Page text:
Human Enzyme Could Hold Key to New AIDS Drug
The "latest and most exciting developmen[t]" for scientists performing basic science research on HIV is the discovery that a protein produced by HIV enables the virus to overcome the human body's natural defenses against viruses such as HIV, the San Francisco Chronicle reports. Specifically, the protein -- called Virion infectivity factor, or Vif -- inhibits the "powerful" human enzyme APOBEC3G, which in viruses similar to HIV interferes with the genetic components that the viruses use to replicate once inside a cell (Russell, San Francisco Chronicle, 7/21). Researchers Drs. Michael Malim of St. Thomas' School of Medicine at Kings College in London and Ann Sheehy of the University of Pennsylvania in July 2002 discovered that Vif suppresses CEM-15 -- an enzyme that they thought at the time was newly discovered -- allowing HIV to replicate and infect other cells. With a damaged version of Vif or a total lack of the gene that produces the protein, HIV is able to replicate. However, CEM-15 stops new HIV from exiting the cells in which they were made and thus unable to infect other cells, halting the spread of the virus within the body (Kaiser Daily HIV/AIDS Report, 7/15/02). Scientists later discovered that CEM-15 is actually the previously discovered enzyme APOBEC3G, which is thought to have evolved in mammals to fight lentiviruses -- the family of viruses of which HIV is a member.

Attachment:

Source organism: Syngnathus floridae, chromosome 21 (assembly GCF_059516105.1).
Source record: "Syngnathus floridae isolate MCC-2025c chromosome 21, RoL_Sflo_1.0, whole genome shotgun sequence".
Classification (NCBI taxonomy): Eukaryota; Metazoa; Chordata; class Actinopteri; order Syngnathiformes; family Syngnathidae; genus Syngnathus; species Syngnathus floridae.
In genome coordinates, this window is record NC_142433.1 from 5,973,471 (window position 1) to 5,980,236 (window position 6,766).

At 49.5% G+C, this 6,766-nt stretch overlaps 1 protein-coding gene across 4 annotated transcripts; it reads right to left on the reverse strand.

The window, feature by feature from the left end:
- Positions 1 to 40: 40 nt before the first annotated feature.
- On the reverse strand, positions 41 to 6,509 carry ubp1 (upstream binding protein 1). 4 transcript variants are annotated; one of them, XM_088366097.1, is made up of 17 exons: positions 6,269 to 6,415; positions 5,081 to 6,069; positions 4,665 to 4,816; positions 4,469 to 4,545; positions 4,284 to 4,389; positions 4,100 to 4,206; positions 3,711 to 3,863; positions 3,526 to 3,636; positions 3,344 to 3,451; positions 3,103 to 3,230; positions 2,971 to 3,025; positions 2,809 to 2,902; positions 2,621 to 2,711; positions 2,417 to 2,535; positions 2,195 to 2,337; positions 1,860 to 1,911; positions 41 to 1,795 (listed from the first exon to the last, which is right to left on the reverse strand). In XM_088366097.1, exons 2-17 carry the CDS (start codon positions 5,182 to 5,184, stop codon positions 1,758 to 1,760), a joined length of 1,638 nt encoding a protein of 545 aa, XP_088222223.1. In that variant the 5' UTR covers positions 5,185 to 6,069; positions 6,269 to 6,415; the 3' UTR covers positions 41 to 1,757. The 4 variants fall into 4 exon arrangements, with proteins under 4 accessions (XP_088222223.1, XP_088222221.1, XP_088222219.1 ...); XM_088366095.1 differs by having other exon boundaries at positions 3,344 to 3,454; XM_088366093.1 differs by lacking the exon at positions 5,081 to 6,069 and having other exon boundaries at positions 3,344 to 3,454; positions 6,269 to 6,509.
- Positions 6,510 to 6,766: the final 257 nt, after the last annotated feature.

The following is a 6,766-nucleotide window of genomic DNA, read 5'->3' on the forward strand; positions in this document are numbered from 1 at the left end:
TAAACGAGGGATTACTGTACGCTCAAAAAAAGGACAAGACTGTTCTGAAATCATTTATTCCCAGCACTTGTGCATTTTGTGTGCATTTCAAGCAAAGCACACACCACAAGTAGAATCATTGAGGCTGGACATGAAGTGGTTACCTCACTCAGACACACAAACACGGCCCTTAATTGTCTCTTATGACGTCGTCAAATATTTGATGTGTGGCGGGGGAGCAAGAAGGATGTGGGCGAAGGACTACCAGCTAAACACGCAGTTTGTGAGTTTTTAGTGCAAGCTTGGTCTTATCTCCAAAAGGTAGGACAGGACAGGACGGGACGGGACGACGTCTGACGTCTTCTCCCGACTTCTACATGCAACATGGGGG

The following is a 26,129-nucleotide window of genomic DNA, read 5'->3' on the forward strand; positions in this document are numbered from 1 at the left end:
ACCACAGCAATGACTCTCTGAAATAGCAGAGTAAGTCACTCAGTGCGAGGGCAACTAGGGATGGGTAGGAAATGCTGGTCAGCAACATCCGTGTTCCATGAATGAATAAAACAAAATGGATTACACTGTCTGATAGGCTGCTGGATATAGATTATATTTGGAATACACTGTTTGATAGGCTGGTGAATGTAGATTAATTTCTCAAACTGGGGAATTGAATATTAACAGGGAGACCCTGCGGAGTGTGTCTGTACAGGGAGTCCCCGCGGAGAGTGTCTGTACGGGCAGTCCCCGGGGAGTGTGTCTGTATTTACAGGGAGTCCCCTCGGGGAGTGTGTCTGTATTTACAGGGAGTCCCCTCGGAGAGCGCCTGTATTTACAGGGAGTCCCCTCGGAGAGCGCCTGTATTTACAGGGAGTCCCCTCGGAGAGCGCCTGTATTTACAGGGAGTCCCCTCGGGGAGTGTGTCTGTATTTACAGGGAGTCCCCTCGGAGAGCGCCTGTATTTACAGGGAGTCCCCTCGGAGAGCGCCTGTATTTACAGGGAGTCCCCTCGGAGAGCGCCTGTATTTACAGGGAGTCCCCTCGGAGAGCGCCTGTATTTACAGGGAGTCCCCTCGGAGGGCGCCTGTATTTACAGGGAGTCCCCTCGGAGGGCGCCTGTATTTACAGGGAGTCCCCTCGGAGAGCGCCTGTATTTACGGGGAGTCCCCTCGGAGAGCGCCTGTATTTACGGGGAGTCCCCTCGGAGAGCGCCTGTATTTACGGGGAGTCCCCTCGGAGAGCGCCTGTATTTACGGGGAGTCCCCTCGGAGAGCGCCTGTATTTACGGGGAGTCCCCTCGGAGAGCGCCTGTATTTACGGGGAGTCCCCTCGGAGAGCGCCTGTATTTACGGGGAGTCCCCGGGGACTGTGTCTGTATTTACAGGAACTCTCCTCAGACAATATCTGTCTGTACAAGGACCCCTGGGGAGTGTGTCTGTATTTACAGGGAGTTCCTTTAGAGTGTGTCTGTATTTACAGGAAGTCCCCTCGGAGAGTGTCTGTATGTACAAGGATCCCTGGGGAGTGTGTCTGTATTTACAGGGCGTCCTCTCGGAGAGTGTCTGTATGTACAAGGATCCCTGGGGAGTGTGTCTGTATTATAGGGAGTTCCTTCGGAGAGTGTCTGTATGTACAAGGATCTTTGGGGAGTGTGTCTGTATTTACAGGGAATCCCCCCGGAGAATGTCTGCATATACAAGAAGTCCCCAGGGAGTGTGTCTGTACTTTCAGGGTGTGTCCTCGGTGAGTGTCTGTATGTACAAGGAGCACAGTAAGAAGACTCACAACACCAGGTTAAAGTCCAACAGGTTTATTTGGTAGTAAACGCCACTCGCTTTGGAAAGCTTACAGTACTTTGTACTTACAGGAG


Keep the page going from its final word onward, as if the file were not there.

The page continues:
Transforming Knowledge Into Treatment
"We now know that human beings produce a natural anti-HIV protein," Dr. Warner Greene, director of the Gladstone Institute of Virology and Immunology at the University of California-San Francisco, said, adding, "If we can somehow prevent Vif from doing its dirty work, we could unleash that protein." If scientists can discover how Vif blocks APOBEC3G, they could develop a drug that disables the protein or that prevents it from attacking the protective enzyme. Also, if scientists can gain an understanding of what makes APOBEC3G an effective virus-killer, they could perhaps produce a modified version of the enzyme that is resistant to Vif. The Vif/APOBEC3G research is part of a growing body of research into "innate immunity," the "relatively crude but effective chemical defenses" that have evolved to protect organisms against bacteria and viruses, according to the Chronicle. Many researchers have turned to examining the mechanisms involved in innate immunity because HIV seems to outwit "adaptive immunity," the body's ability to recognize invading microbes and mount a targeted immune system defense. While it is a "long, long stretch" from such theoretical work to the production of an effective drug, some scientists see APOBEC3G as a promising development in the fight against HIV (San Francisco Chronicle, 7/21).